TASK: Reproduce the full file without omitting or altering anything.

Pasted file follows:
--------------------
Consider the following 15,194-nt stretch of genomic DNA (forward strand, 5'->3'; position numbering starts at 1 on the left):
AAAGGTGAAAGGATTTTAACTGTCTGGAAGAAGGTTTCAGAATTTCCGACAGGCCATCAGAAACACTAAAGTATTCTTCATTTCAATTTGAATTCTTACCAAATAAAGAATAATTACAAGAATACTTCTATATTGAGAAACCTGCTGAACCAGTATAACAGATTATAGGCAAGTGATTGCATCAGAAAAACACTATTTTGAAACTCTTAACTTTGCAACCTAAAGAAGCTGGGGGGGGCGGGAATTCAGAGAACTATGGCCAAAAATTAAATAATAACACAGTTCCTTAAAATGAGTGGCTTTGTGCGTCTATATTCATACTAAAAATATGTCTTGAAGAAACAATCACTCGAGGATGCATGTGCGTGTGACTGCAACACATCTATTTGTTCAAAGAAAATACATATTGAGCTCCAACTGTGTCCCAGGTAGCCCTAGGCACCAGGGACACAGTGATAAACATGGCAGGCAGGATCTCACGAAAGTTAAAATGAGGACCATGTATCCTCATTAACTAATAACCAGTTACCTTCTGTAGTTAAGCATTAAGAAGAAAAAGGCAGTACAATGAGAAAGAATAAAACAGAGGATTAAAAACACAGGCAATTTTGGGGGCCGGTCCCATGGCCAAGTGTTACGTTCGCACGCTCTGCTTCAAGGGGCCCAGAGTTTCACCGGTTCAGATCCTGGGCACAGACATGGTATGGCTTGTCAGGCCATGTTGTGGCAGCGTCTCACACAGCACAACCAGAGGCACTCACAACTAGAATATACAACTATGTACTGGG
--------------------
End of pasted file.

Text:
Consider the following 15,194-nt stretch of genomic DNA (forward strand, 5'->3'; position numbering starts at 1 on the left):
AAAGGTGAAAGGATTTTAACTGTCTGGAAGAAGGTTTCAGAATTTCCGACAGGCCATCAGAAACACTAAAGTATTCTTCATTTCAATTTGAATTCTTACCAAATAAAGAATAATTACAAGAATACTTCTATATTGAGAAACCTGCTGAACCAGTATAACAGATTATAGGCAAGTGATTGCATCAGAAAAACACTATTTTGAAACTCTTAACTTTGCAACCTAAAGAAGCTGGGGGGGGCGGGAATTCAGAGAACTATGGCCAAAAATTAAATAATAACACAGTTCCTTAAAATGAGTGGCTTTGTGCGTCTATATTCATACTAAAAATATGTCTTGAAGAAACAATCACTCGAGGATGCATGTGCGTGTGACTGCAACACATCTATTTGTTCAAAGAAAATACATATTGAGCTCCAACTGTGTCCCAGGTAGCCCTAGGCACCAGGGACACAGTGATAAACATGGCAGGCAGGATCTCACGAAAGTTAAAATGAGGACCATGTATCCTCATTAACTAATAACCAGTTACCTTCTGTAGTTAAGCATTAAGAAGAAAAAGGCAGTACAATGAGAAAGAATAAAACAGAGGATTAAAAACACAGGCAATTTTGGGGGCCGGTCCCATGGCCAAGTGTTACGTTCGCACGCTCTGCTTCAAGGGGCCCAGAGTTTCACCGGTTCAGATCCTGGGCACAGACATGGTATGGCTTGTCAGGCCATGTTGTGGCAGCGTCTCACACAGCACAACCAGAGGCACTCACAACTAGAATATACAACTATGTACTGGG